571-581 (tr. Jeffrey Henderson):
Now, gentlemen, recall the old way of life this goddess once afforded us—those pressed figs and fresh figs, the myrtle berries, the sweet new wine, the bed of violets by the well, the olive trees that we long for—and for these now voice your thanks to this goddess.
ἀλλ᾿ ἀναμνησθέντες, ὦνδρες,
τῆς διαίτης τῆς παλαιᾶς,
ἣν παρεῖχ᾿ αὕτη ποθ᾿ ἡμῖν,
τῶν τε παλασίων ἐκείνων
τῶν τε σύκων, τῶν τε μύρτων, 575
τῆς τρυγός τε τῆς γλυκείας
τῆς ἰωνιᾶς τε τῆς πρὸς
τῷ φρέατι, τῶν τ᾿ ἐλαῶν,
ἀντὶ τούτων τήνδε νυνὶ 580
τὴν θεὸν προσείπατε.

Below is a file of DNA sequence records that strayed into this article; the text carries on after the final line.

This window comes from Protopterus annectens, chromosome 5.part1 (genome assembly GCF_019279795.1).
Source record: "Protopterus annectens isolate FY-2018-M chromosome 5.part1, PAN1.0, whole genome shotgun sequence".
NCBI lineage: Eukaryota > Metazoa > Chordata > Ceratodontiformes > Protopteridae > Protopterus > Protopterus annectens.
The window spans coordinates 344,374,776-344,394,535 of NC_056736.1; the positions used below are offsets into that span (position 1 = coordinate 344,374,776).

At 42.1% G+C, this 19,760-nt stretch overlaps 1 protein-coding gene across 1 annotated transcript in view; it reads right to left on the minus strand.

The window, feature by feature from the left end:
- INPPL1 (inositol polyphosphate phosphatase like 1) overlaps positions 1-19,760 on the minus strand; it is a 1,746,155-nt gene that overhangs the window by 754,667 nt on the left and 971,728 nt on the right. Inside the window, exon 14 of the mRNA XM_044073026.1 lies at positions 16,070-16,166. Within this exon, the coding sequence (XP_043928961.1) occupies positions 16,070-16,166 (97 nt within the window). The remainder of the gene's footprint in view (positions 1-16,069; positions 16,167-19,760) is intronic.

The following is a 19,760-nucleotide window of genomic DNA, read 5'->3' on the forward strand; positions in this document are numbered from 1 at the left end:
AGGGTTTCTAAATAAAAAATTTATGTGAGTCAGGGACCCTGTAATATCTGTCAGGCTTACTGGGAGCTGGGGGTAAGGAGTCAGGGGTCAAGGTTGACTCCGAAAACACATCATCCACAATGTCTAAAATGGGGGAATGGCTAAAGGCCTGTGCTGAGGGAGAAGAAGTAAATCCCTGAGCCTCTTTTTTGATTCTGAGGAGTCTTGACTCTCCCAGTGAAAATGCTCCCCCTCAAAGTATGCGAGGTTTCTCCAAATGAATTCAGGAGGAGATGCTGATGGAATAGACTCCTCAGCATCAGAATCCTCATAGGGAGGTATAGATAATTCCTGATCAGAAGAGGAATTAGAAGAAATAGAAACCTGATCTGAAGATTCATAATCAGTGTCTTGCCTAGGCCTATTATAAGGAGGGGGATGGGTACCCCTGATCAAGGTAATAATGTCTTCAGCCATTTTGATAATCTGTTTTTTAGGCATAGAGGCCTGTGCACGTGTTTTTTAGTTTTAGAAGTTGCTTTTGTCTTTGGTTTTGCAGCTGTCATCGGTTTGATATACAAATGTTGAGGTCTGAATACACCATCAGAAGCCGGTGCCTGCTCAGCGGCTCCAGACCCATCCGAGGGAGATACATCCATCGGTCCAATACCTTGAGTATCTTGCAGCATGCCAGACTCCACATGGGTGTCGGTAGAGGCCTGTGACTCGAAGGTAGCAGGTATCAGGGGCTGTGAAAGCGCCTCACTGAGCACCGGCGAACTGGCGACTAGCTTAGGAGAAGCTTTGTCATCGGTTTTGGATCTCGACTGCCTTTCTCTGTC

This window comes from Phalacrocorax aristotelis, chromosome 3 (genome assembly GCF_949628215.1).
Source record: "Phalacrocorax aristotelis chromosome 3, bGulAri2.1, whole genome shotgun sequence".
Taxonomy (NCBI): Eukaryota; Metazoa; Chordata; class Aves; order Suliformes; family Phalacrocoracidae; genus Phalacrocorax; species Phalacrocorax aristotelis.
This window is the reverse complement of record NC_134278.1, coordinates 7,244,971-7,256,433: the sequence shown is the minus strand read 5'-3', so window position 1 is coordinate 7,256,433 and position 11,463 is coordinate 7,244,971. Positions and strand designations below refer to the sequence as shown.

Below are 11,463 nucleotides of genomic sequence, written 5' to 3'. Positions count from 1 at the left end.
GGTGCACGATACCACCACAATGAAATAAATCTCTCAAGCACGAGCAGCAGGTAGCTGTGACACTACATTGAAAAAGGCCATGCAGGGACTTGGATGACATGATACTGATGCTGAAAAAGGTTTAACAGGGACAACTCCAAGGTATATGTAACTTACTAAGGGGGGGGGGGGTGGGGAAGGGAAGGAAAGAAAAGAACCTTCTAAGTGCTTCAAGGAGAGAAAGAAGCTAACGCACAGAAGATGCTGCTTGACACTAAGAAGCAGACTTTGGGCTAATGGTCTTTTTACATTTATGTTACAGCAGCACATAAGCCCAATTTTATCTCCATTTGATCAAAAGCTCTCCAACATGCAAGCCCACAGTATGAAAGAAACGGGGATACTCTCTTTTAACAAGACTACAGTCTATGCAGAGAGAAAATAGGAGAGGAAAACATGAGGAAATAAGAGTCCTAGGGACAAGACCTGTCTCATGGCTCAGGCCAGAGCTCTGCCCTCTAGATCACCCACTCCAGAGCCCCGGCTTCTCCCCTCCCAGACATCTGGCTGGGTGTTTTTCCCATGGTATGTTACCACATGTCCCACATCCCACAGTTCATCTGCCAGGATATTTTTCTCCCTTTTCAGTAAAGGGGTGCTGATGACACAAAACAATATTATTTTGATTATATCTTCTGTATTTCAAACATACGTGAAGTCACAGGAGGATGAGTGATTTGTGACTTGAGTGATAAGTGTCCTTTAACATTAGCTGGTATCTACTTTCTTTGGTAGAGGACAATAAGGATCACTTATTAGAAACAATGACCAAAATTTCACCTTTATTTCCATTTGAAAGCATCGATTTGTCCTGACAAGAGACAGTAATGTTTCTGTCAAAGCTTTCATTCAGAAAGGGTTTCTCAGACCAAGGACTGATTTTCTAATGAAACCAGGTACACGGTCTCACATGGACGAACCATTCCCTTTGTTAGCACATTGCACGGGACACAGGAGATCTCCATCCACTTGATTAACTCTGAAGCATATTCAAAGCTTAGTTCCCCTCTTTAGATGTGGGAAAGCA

John Addington Symonds (1840-1893), Studies of the Greek Poets
, 3rd ed., Vol. II (London: Adam and Charles Black, 1902), p. 171:
Those who from
their recollection of southern scenery can summon up the
picture, who know how cool and shady are those wells, mirroring maiden-hair in their black depth—how fragrant and dewy
are the beds of tangled violets—how dreamy are the olive-trees,
aerial, mistlike, robed with light, will understand the peculiar
longing of these lines.
I had to look up παλασίων
, diminutive of παλάθη
= cake of preserved fruit.
Robert Beekes, Etymological Dictionary of Greek
, Vol. II (Leiden: Brill, 2010), p. 1144, s.v. παλάθη
, rejects the connection with πλάσσω